Normal probability plot

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The normal probability plot is a graphical technique for normality testing: assessing whether or not a data set is approximately normally distributed.

A normal probability plot

The data are plotted against a theoretical normal distribution in such a way that the points should form an approximate straight line. Departures from this straight line indicate departures from normality. The plotting can be manually performed by using a special graph paper, called normal probability paper.

The normal probability plot is a special case of the Q–Q probability plot, for the case of a normal distribution.

Definition[edit]

The normal probability plot is formed by:

These are calculated according to the following formula. For each data value i=1, \ldots, n, find z_i such that:


P(Z<z_i)=\begin{cases}
1-0.5^{1/n} &\text{for } i=1\\[8pt]
0.5^{1/n} &\text{for } i=n\\[8pt]
\frac{i-0.3175}{n+0.365} &\text{otherwise}
\end{cases}

That is, the observations are plotted as a function of the corresponding normal order statistic medians. Another way to think about this is that the sample values are plotted against what we would expect to see if it was strictly consistent with the normal distribution.

If the data is consistent with a sample from a normal distribution the points should lie close to a straight line. As a reference, a straight line can be fit to the points. The further the points vary from this line, the greater the indication of departure from normality. If the sample has mean 0, standard deviation 1 then a line through 0 with slope 1 could be used. How close to the line the points will lie does depend on the sample size. For a large sample, > 100, we would expect the points to be very close to the reference line. Smaller samples will see a much larger variation, but might still be consistent with a normal sample.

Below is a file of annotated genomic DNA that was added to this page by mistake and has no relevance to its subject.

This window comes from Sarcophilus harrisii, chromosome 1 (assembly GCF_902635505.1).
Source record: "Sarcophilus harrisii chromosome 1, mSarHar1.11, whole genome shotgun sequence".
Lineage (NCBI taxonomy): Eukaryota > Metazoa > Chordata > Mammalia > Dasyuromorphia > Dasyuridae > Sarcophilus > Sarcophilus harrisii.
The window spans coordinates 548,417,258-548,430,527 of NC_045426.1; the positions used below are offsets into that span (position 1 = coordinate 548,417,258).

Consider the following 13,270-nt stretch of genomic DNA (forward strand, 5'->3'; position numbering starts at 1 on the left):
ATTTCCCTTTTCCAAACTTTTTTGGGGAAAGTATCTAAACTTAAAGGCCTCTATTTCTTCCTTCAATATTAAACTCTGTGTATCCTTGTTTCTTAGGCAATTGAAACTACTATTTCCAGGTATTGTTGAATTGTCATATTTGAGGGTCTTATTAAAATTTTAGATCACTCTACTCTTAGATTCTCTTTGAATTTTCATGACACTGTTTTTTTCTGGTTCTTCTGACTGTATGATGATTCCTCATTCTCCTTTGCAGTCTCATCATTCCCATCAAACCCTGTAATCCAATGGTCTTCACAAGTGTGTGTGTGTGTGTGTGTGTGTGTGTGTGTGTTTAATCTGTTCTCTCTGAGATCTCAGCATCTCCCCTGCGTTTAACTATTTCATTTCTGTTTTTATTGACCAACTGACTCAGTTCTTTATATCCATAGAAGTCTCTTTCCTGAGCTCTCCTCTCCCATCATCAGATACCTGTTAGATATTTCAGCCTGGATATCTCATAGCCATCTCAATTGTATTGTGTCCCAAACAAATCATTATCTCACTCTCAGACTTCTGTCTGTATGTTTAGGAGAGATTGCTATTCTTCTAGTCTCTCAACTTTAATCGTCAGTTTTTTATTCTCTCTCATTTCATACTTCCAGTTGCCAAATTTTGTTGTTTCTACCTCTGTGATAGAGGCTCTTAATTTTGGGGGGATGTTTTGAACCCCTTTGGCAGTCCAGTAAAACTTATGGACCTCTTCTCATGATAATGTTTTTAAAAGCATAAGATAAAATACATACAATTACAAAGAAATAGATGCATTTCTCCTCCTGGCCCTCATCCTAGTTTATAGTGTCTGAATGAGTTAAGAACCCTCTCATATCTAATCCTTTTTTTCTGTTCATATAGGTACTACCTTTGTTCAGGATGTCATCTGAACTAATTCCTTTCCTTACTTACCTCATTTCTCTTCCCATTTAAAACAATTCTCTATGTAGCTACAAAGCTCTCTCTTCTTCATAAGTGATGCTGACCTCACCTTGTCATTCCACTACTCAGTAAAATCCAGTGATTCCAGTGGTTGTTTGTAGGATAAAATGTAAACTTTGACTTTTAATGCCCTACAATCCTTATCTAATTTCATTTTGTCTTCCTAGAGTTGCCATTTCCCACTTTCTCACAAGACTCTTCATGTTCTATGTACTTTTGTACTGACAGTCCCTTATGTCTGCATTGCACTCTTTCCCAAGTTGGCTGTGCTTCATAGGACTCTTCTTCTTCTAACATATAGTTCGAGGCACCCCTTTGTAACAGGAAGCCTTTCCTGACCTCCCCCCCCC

Other distributions[edit]

Main article: Probability plot

Probability plots for distributions other than the normal are computed in exactly the same way. The normal quantile function G is simply replaced by the quantile function of the desired distribution. That is, a probability plot can easily be generated for any distribution for which one has the quantile function.

One advantage of this method of computing probability plots is that the intercept and slope estimates of the fitted line are in fact estimates for the location and scale parameters of the distribution. Although this is not too important for the normal distribution since the location and scale are estimated by the mean and standard deviation, respectively, it can be useful for many other distributions.

The correlation coefficient of the points on the normal probability plot can be compared to a table of critical values to provide a formal test of the hypothesis that the data come from a normal distribution.

Examples[edit]

This is a sample of size 50 from a normal distribution, plotted as both a histogram, and a normal probability plot.

This is a sample of size 50 from a right-skewed distribution, plotted as both a histogram, and a normal probability plot.

This is a sample of size 50 from a uniform distribution, plotted as both a histogram, and a normal probability plot.

See also[edit]

References[edit]

 This article incorporates public domain material from websites or documents of the National Institute of Standards and Technology.

Further reading[edit]

  • Chambers, John; William Cleveland; Beat Kleiner; Paul Tukey (1983). Graphical Methods for Data Analysis. Wadsworth. 

External links[edit]